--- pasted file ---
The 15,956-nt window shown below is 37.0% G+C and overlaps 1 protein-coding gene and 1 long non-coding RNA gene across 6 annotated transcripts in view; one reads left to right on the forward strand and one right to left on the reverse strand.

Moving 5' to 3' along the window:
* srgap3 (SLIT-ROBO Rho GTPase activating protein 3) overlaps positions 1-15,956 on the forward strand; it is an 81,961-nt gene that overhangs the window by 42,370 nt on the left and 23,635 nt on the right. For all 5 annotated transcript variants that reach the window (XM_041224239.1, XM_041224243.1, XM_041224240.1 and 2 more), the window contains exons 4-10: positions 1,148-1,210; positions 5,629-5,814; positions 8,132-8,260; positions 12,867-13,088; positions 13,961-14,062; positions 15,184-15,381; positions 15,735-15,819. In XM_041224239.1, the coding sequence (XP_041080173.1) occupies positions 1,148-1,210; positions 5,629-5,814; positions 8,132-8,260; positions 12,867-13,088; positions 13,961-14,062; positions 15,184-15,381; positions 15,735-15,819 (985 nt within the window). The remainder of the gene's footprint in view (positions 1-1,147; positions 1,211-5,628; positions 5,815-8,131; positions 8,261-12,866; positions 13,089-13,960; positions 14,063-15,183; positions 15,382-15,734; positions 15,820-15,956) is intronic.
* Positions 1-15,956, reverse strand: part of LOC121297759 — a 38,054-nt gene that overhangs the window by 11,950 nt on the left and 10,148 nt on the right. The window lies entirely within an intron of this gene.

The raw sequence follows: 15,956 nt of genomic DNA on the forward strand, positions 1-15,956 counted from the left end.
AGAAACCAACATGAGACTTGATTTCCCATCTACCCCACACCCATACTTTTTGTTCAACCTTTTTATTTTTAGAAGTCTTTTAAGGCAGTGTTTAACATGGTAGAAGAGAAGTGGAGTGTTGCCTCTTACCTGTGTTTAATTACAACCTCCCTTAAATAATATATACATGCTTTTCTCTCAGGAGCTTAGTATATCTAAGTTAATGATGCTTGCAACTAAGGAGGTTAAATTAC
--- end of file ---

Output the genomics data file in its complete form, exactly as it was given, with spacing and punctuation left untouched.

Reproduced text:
The 15,956-nt window shown below is 37.0% G+C and overlaps 1 protein-coding gene and 1 long non-coding RNA gene across 6 annotated transcripts in view; one reads left to right on the forward strand and one right to left on the reverse strand.

Moving 5' to 3' along the window:
* srgap3 (SLIT-ROBO Rho GTPase activating protein 3) overlaps positions 1-15,956 on the forward strand; it is an 81,961-nt gene that overhangs the window by 42,370 nt on the left and 23,635 nt on the right. For all 5 annotated transcript variants that reach the window (XM_041224239.1, XM_041224243.1, XM_041224240.1 and 2 more), the window contains exons 4-10: positions 1,148-1,210; positions 5,629-5,814; positions 8,132-8,260; positions 12,867-13,088; positions 13,961-14,062; positions 15,184-15,381; positions 15,735-15,819. In XM_041224239.1, the coding sequence (XP_041080173.1) occupies positions 1,148-1,210; positions 5,629-5,814; positions 8,132-8,260; positions 12,867-13,088; positions 13,961-14,062; positions 15,184-15,381; positions 15,735-15,819 (985 nt within the window). The remainder of the gene's footprint in view (positions 1-1,147; positions 1,211-5,628; positions 5,815-8,131; positions 8,261-12,866; positions 13,089-13,960; positions 14,063-15,183; positions 15,382-15,734; positions 15,820-15,956) is intronic.
* Positions 1-15,956, reverse strand: part of LOC121297759 — a 38,054-nt gene that overhangs the window by 11,950 nt on the left and 10,148 nt on the right. The window lies entirely within an intron of this gene.

The raw sequence follows: 15,956 nt of genomic DNA on the forward strand, positions 1-15,956 counted from the left end.
AGAAACCAACATGAGACTTGATTTCCCATCTACCCCACACCCATACTTTTTGTTCAACCTTTTTATTTTTAGAAGTCTTTTAAGGCAGTGTTTAACATGGTAGAAGAGAAGTGGAGTGTTGCCTCTTACCTGTGTTTAATTACAACCTCCCTTAAATAATATATACATGCTTTTCTCTCAGGAGCTTAGTATATCTAAGTTAATGATGCTTGCAACTAAGGAGGTTAAATTAC